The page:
You Are What You Eat: Gut Health and the Brain
How many times have you heard the old adage “You are what you eat”? It turns out there is more to it than we thought. Scientists have shown a connection between gut health and the brain. Understanding this can make you feel better and maybe even live longer.
How Are the Gut and the Brain Connected?
Doctors and researchers at Johns Hopkins Center for Neurogastroenterology point out that we are already aware of this link. We have all had gut-wrenching moments or felt butterflies in our stomachs when we were nervous. That is no coincidence, due to what scientists call the “brain” in our gut—the enteric nervous system (ENS). The ENS is “two thin layers of more than 100 million nerve cells lining your gastrointestinal tract from esophagus to rectum.”
That means the “brain” in your gut relays messages to the brain in your head, creating a very real connection between gut health and the brain. This explains why people with irritable bowel syndrome, stomach upset and other gastrointestinal issues frequently feel stressed, anxious and depressed. For years, scientists assumed that anxiety and stress caused stomach issues. Now, it appears it could be the other way around.
Gut Health and Aging
The key to good gut health and aging is your gut microbiome, which consists of all the bacterial components inside your digestive tract. A 2021 study found that older adults with a mix of gut microbes live longer and are healthier overall. There is growing evidence that good gut health can lead to better cognitive health in older adults and may reduce the risk of Alzheimer’s.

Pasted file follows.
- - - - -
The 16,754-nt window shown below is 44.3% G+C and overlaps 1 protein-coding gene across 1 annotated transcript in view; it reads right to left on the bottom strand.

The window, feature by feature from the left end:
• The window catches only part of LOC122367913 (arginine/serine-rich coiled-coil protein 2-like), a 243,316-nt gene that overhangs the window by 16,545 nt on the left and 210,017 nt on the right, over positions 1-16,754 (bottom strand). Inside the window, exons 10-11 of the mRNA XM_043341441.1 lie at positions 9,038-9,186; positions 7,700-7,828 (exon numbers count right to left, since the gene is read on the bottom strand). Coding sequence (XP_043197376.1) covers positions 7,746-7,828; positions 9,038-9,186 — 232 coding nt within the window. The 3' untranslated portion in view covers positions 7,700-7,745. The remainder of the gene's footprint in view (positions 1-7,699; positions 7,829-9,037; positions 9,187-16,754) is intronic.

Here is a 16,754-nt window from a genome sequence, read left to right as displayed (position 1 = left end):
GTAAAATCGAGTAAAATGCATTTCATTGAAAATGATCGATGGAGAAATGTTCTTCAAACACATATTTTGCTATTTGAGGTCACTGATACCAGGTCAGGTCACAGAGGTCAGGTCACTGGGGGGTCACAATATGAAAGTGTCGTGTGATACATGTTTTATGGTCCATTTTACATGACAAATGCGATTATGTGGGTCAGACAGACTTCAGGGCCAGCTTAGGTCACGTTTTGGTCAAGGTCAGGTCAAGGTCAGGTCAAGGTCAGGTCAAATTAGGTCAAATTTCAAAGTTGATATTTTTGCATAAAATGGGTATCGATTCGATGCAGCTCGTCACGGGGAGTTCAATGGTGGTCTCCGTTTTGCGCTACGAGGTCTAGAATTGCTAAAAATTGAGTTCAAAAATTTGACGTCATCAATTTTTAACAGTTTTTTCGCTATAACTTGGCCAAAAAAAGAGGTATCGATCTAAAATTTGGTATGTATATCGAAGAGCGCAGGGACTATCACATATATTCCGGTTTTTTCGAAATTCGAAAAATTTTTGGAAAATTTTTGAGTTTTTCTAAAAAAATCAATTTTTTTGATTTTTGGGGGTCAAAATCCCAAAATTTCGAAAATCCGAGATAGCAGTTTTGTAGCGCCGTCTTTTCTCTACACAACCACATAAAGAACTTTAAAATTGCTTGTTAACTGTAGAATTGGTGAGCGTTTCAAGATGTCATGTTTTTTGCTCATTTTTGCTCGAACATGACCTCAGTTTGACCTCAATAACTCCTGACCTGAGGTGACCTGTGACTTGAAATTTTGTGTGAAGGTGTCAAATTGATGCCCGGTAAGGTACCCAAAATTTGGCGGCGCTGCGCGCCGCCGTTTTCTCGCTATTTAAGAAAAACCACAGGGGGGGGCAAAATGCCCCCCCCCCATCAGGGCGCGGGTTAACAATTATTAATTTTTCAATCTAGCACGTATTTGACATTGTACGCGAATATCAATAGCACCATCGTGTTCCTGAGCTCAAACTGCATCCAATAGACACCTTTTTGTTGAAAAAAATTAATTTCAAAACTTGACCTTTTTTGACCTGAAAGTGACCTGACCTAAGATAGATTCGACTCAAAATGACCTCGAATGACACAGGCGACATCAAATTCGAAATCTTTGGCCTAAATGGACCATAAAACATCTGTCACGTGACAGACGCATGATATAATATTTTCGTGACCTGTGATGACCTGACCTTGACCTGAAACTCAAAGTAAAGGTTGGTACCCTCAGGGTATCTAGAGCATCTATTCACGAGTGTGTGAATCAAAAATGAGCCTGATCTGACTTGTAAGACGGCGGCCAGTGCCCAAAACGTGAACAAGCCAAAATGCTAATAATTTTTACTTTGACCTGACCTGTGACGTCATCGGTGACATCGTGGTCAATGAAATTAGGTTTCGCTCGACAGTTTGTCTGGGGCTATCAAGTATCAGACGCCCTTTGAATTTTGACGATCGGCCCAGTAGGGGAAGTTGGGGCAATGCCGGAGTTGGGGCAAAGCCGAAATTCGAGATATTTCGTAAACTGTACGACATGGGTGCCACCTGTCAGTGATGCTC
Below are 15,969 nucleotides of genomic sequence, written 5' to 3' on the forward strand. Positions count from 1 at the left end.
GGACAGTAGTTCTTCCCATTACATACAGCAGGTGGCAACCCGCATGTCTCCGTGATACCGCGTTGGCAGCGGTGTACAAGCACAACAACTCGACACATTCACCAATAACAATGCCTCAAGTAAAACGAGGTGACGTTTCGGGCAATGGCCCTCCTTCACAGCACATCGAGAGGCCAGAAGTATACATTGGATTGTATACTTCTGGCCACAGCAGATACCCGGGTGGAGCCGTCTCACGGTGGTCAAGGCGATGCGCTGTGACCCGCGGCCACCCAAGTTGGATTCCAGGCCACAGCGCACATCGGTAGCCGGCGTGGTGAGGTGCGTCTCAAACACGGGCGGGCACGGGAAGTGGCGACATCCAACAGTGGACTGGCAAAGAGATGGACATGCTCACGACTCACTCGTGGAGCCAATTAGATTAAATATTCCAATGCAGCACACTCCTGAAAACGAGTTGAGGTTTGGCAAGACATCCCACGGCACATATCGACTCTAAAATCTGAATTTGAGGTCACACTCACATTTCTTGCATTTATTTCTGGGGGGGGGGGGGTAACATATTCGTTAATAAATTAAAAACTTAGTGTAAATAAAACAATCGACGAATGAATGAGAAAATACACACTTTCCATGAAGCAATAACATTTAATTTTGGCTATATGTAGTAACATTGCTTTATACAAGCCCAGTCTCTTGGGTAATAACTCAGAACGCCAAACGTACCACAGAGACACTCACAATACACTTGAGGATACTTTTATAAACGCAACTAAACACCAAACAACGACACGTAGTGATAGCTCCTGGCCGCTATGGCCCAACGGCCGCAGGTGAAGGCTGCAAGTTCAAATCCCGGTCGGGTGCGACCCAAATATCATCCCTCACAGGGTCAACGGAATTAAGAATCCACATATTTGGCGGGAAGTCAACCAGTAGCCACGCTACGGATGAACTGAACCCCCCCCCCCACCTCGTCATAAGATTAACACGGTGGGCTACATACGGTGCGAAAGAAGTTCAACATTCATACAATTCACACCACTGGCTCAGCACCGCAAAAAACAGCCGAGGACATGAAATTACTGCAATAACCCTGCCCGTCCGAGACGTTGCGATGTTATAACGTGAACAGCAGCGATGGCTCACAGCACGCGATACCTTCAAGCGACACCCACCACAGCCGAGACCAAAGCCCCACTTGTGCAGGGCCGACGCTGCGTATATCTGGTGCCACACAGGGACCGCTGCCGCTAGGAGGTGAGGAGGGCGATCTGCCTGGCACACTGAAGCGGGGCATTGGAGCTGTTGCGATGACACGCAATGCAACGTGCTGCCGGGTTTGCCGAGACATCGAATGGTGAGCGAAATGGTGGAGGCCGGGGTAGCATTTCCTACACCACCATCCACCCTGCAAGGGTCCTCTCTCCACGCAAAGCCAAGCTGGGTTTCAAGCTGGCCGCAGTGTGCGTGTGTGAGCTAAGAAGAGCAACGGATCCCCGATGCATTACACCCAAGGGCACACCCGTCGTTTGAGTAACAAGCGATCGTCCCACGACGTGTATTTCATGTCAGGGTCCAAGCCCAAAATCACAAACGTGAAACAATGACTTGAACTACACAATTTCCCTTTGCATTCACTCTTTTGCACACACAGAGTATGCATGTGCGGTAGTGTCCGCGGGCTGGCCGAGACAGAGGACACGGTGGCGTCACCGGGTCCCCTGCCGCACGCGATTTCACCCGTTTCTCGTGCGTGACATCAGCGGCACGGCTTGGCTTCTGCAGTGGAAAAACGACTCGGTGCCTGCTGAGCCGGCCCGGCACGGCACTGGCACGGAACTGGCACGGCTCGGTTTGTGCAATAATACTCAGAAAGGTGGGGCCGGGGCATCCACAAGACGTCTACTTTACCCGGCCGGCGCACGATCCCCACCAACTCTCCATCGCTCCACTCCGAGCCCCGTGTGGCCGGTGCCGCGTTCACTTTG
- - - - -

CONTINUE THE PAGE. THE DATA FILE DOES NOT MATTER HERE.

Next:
Improving Your Gut Health
So how can you encourage a diverse microbiome? Studies show there are several essentials to improving your gut health:
- 1. Eat well. We explore specific types of food to include in your diet below, but in general, eat healthy and avoid junk food.
- 2. Drink water. Most of us are aware of the need to stay hydrated (six to eight glasses of water a day is recommended for adults). But did you also know that water aids digestion? Digesting your food properly is almost as important as what you eat.
- 3. Relax after a meal. This facilitates the production of gastric juices, which help your body absorb food and the nutrients it needs.
- 4. Exercise. It is critical to stay active as we age for a variety of reasons, including the health of our gut. Research shows that exercise encourages more diverse microflora as well as gut bacteria that can help fend off gastrointestinal disorders and colon cancer. Exercise does not have to be strenuous—a brisk walk along a scenic trail is ideal.
Eating for Good Gut Health
Salty, sugary and processed food can cause gut damage as we age. Instead, promote good gut health by opting for fruits, vegetables, seeds, beans, and nuts. It is also better to eat fresh foods and avoid those that are pre-packaged. That apple a day really might keep the doctor away!
At Riverwalk Village at The House of the Good Shepherd, we know how important it is for you to live your best life. When you sit down for a meal at Schenk Lodge, you will enjoy nutritious dishes created by our chef using the freshest local ingredients to encourage wellness. The peaceful atmosphere with views of the river and woods also promotes great digestion as you relax with friends.
From farm-to-table dining to lecture series and fitness facilities, discover all the ways you can maintain good gut and brain health for a more joyful life at Riverwalk Village. Contact us today for a tour of our beautiful campus.